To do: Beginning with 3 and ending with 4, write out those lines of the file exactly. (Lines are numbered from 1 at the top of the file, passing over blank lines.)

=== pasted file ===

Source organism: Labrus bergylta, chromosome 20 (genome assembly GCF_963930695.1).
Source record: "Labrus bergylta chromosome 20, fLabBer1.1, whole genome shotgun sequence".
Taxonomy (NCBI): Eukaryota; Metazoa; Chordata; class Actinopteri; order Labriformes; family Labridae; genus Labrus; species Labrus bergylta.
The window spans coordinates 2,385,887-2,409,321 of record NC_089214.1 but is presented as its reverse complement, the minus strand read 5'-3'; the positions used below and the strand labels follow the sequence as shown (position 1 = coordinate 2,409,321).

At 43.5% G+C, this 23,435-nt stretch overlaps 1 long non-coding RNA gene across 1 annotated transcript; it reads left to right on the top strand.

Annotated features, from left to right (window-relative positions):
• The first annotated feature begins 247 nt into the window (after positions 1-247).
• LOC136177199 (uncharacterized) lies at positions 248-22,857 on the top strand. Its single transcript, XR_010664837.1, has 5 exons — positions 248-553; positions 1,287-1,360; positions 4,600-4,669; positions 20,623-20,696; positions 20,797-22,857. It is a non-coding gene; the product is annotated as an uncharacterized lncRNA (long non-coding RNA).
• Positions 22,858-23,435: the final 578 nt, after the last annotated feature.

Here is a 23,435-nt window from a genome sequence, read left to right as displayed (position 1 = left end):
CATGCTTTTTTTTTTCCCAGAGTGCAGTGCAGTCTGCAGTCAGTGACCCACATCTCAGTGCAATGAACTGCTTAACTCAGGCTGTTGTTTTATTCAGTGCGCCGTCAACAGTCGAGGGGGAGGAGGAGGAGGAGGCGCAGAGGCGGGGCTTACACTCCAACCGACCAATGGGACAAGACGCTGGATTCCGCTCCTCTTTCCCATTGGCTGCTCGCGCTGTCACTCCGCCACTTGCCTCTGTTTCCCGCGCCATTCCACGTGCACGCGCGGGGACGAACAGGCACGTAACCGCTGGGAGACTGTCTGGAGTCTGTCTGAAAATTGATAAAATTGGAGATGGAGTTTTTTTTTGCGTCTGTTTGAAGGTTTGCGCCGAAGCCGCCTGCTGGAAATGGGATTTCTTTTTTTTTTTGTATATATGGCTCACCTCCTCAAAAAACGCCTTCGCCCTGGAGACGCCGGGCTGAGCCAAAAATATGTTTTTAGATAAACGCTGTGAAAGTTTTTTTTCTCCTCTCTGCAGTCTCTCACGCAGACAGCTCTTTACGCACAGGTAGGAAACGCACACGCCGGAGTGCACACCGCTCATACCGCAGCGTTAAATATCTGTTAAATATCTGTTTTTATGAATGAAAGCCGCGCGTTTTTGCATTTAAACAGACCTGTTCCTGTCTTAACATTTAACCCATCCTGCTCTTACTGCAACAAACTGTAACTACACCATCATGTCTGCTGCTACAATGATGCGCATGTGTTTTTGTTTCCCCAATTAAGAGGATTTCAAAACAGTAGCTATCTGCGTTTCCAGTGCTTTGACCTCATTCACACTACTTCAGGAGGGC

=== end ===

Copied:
Taxonomy (NCBI): Eukaryota; Metazoa; Chordata; class Actinopteri; order Labriformes; family Labridae; genus Labrus; species Labrus bergylta.
The window spans coordinates 2,385,887-2,409,321 of record NC_089214.1 but is presented as its reverse complement, the minus strand read 5'-3'; the positions used below and the strand labels follow the sequence as shown (position 1 = coordinate 2,409,321).